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All About Striped Bass

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4/10/2014

Invasive Catfish Trigger Public Awareness Campaign in Maryland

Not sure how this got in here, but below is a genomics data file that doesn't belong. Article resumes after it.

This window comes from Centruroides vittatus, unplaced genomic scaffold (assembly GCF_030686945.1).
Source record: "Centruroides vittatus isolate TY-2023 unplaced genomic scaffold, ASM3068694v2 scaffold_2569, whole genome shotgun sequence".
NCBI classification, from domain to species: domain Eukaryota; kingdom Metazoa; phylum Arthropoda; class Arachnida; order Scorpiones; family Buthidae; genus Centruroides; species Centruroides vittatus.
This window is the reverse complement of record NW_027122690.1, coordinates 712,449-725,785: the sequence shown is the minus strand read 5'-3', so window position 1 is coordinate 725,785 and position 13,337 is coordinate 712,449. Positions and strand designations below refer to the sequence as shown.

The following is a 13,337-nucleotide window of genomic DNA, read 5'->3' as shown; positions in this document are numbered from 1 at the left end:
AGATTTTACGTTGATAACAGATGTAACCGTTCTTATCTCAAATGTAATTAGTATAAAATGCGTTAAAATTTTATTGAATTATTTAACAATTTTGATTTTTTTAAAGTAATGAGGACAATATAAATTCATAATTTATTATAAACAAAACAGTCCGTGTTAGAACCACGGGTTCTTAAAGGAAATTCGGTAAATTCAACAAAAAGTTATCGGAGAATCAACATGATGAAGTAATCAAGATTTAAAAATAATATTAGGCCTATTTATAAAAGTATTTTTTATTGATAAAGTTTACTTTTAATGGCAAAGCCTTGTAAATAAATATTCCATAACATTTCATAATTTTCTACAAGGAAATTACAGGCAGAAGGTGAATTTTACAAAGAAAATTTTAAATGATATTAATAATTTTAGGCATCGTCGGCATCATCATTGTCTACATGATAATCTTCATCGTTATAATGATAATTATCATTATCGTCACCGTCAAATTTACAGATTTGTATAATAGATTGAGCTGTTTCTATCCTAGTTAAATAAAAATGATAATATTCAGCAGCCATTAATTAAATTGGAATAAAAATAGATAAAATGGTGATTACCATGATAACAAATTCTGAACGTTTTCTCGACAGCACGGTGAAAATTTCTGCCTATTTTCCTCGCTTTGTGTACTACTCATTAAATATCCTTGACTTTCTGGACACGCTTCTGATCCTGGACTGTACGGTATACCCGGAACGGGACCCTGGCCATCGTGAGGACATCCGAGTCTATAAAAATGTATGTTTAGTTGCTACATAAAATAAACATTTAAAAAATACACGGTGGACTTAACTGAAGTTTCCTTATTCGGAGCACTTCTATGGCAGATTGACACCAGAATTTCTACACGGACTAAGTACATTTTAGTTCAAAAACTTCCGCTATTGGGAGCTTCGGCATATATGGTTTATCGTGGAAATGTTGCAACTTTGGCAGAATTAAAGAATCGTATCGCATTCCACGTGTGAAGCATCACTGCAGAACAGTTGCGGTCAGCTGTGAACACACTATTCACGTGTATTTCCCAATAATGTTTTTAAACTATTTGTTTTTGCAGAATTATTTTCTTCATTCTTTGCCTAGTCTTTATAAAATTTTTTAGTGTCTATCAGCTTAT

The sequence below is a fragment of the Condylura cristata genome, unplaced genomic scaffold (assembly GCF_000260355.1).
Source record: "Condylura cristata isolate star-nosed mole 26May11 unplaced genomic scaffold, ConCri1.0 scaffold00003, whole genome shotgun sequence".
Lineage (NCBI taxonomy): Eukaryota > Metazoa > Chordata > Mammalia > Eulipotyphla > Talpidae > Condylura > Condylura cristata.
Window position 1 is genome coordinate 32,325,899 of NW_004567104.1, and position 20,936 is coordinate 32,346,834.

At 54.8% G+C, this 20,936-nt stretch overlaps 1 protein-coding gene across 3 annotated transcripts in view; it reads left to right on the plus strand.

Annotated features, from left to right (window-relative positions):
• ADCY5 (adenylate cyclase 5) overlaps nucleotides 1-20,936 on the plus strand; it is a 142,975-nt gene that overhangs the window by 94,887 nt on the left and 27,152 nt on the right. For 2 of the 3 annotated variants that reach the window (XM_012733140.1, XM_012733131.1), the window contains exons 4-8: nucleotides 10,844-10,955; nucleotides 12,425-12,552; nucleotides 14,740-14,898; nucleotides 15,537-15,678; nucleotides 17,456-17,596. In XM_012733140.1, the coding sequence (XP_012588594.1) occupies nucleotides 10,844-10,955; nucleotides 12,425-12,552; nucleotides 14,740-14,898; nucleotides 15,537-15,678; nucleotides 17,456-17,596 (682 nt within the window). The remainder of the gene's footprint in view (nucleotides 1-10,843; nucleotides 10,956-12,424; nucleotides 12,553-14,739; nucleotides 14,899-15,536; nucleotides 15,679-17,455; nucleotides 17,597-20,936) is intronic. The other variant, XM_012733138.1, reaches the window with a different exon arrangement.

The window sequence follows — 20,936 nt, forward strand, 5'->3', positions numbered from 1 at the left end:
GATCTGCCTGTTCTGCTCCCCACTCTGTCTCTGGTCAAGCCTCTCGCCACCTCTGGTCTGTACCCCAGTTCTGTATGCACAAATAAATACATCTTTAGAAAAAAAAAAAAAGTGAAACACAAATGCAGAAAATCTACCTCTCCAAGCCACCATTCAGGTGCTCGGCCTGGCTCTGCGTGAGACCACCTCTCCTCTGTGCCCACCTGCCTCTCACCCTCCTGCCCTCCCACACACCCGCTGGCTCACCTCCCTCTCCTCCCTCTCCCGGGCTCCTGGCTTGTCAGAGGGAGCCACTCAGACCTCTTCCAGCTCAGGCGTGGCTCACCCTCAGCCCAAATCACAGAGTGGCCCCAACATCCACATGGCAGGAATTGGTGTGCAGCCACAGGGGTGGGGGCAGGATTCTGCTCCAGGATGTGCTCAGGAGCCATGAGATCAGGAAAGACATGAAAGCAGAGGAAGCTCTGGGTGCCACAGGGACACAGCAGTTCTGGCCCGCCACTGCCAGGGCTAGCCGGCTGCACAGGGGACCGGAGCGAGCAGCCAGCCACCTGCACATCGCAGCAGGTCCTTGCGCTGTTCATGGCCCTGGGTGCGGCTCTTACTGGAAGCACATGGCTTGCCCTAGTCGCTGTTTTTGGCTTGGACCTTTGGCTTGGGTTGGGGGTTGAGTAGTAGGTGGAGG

The Maryland Department of Natural Resources today launched a statewide campaign to educate citizens about invasive Blue and Flathead Catfish their impact on native species and what anglers can do to help. Partners and stakeholders joined DNR staff at Smallwood State Park on the Potomac River for a catfish cooking demonstration and tasting to kick off the effort. "Increasing in population and range, both Blue and Flathead Catfish are now abundant in the Chesapeake Bay, threatening the natural food chain of our ecosystem and causing concern among fishery managers," said DNR Deputy Secretary Frank Dawson. DNR developed the outreach program to help anglers identify and catch these invasive species, understand the importance of regulations that prohibit their transport, and encourage anglers to keep the fish instead of releasing them alive. "Blue and Flathead Catfish are long-lived voracious predators. They grow to enormous size, have many offspring and dominate other fish populations wherever they take hold," said DNR Fisheries Service Director Tom O'Connell. "We want everyone to be aware of this significant problem and to know that it is illegal to transport these fish between bodies of water in Maryland." The Chesapeake Bay Program's Sustainable Fisheries Goal Implementation Team and the Atlantic States Marine Fisheries Commission have both formerly recognized the need to address the threat to native species by working to reduce invasive catfish densities and range. "Increasing public awareness of Blue and Flathead Catfish and the effects they have on the ecosystem is critical, so we're pleased that Maryland is taking important steps to help educate the public not only about those fish but about what they can do to help," said Peyton Robertson, director of the NOAA Chesapeake Bay Office, and Goal Implementation Team Chair. In addition to establishing more than 150 educational/cautionary signs at water access points and kiosks statewide, the State is escalating efforts to market Maryland's fledgling commercial catfish fishery. Catfish dishes from Chef Michael Stavlas of Hellas restaurant in Millersville and Executive Chef James Barrett of Azure in Annapolis provided attendees with a taste of this delicious invader. "The marketing of Blue Catfish is a win-win for Maryland's seafood industry. It promotes anglers catching - and restaurants serving - fish with no seasonal regulations, while reducing the pressure on native species," said Maryland Seafood Marketing Director Steve Vilnit. "These fish have already found their way to hundreds of area menus, and Whole Foods Market and the Clyde's restaurant chain have committed to add them to their offerings." “We are pleased to help restore balance in the Chesapeake Bay’s ecosystem by selling wild Blue Catfish to institutions and restaurants at a competitive market price," said Wendy Stuart of the Wide Net Project, which also supports the effort. "We then take our commitment to the region a step further, with proceeds from the sales supporting local hunger relief and environmental education.” Blue and Flathead Catfish were introduced into the Chesapeake Bay ecosystem in the 1970s and 80s. Flatheads found ideal conditions in the OccoquanRiver, a small tidal Potomac tributary in Virginia and were recently identified in the non-tidal Potomac River near Williamsport. Flatheads have also become established in the Lower Susquehanna River. Blue Catfish are now in most of the major tributaries of the Chesapeake Bay as a result of their natural range expansion and possibly through illegal introductions by fishermen seeking to establish fisheries in other waters. There is no limit to the number of catfish an angler can catch and keep. The Maryland Department of the Environment advises limiting monthly Blue Catfish consumption for adults to: four fish under 15 inches; two between 15 and 24 inches; or one between 24 and 30 inches; and none over 30 inches due to the possibility of chemical accumulation in these species. The recommended monthly limit for children is: four under 15 inches; one from 15 to 24 inches; one fish every other month from 24 to 30 inches; and none over 30 inches. To report any suspicion of illegal transport of live invasive species in Maryland call 800-635-6124. The fine for breaking this law by moving live blue and flathead catfish is up to $1,000. For more information on invasive species in Maryland, visit dnr.maryland.gov/invasives.